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Asking Great Questions Q&A and Videos

About Asking Great Questions

Few understand that this act is a skill to master in and of itself. When you take the time to ask truly great questions, you get answers faster while making others respect you more.

How to get help in a team where the culture around questions seems a bit off?

Junior Software Developer at Consulting Company profile pic
Junior Software Developer at Consulting Company

I'm a little over two months in at this large (10k+ employees) org, and I work remotely in internal tools to try to automate processes. My immediate development team is fairly small and mostly junior. Most of us onboarded right before the 2023 holidays when things were winding down.

I am trying hard to fit in here and balance, but I am struggling. Our group chats are pretty dead, and it doesn't seem like group-questions are rewarded. We have daily standups, but a lot of work here seems to be conducted "behind-the-scenes" and in 1:1 conversations. I've gotten a bit of a vibe check on this scenario from folks who don't work in tech, and that seems to be normal for those environments. Things feel like they take an age.

For some reference: I get that everyone is different, but also sense a direct correlation between curiosity (to get questions answered and work done) and our team velocity. Maybe it's not something I should be worried about nor even my business, but I still am. I'm still working on disambiguating how performance reviews work, but in the meantime, it seems like we will be judged on velocity metrics, probably sometime in Q3/Q4.

I come from a space where questions were welcomed / encouraged. It doesn't feel that way here, which I feel like I need to adapt to healthily for the near future. A conversation starter model I've found helpful from a managerial relationship is "I've noticed a different communication style here. Is there any way we can discuss?"

Any additional suggestions for coping at this stage would be enormously helpful. I also definitely want to be mindful of being careful what I wish for and the impacts of "going fast" on junior devs, especially because there's a bit of trauma for me there on that side.

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What is the ideal time required to get properly settled in the team and working with autonomy?

Entry-Level Software Engineer [Associate MTS] at Taro Community profile pic
Entry-Level Software Engineer [Associate MTS] at Taro Community

Hey folks have started out on my first full-time job as an Early Career SWE at a Big Tech Company. Wanted to ask what is the ideal line of progress in terms of as months pass by.

For example in 3 months at least I should be capable of doing XYZ things.. in 6 months XYZ things... and within a year's time XYZ things independently.

I ask this question mainly since it's going to be close to 5 months of joining and I do require handholding with other peers on the team my aim is to operate as independently as possible. One of the feedbacks in the first quarterly check-in was to go in full depth for the debugging and independently create test plans for the work assigned before asking questions.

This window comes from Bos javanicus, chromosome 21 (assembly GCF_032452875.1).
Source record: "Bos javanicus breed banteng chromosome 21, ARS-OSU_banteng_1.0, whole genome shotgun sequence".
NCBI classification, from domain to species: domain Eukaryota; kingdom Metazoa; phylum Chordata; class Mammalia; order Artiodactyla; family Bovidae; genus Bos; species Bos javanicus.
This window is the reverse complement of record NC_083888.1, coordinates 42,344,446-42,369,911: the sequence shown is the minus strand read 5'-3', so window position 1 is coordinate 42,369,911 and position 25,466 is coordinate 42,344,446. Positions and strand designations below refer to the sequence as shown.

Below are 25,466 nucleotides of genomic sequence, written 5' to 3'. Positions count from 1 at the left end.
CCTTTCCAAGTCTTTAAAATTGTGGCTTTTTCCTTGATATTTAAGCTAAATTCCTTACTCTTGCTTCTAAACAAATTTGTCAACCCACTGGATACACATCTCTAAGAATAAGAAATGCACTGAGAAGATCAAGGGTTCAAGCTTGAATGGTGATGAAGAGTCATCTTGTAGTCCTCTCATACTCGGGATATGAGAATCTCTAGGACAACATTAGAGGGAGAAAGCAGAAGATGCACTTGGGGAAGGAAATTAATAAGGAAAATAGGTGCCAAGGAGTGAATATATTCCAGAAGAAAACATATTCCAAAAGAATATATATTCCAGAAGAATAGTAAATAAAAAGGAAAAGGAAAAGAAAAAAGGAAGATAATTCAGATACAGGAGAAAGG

As for the creation of test plans yes since the codebase is too large I do tend to ask other team members if there is an existing functionality that can be leveraged or in case I get stuck as to what to do ahead or when I don't understand something.

The good feedback was the questions I asked were formed and detailed.

From the feedback, I am kind of at a crossroads in understanding whether I should ask questions or not ask questions and also crippled with self-doubt

Another pointer was how to be assertive in the sense I tend to be scared to share my ideology or idea about how we can potentially do something. Communicating with peers also seems intimidating especially Senior or Lead members or Manager too.

Is there a more proper way to communicate/send messages? The primary mode of communication is Slack and at times threads get bulky.

Any tips to understand the feedback properly and improve on the above pointers or in general are highly appreciated. I hope to get better at being a good SWE.

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Is there a way to "grind" system design or soft skills?

Mid-Level Software Engineer at Twitch profile pic
Mid-Level Software Engineer at Twitch

I'm not sure exactly how to phrase this, but to give an analogy, I love card games (ex: Legends of Runeterra, Race for the Galaxy, Hearthstone, etc). There are a fixed set of rules and a fixed set of cards. I can "grind" games and get better by noticing patterns, picking up new strategies or tactics by playing against a diverse set of players. The outcome of an interaction is usually idempotent (i.e. card 1 interaction with card 2).

In real life, things are quite complicated. Asking a certain question in a certain way to person 1 and person 2 may give wildly different responses, and may even depend on your mood, their mood, your tone, time of day, etc. It's super messy and unpredictable.

I also feel a similar way about system design. The nearly infinite possibility of inputs, outputs, TPS, throughput, scenarios make it difficult to reapply the same set of rules to different scenarios. This is just talking about one component, when we bring in N components, the interaction gets very complicated and the "rules" change" case by case. I'm sure it gets better with practice, but I also feel I have a limited opportunity to learn or practice these on the job.

Has anyone found a way to structure these learnings in terms of a repeated "grind", because oftentimes I feel overwhelmed and don't know where to start. This is a complicated question, so answers regarding either a) soft skills or b) system design separately I will treat as valid answers.

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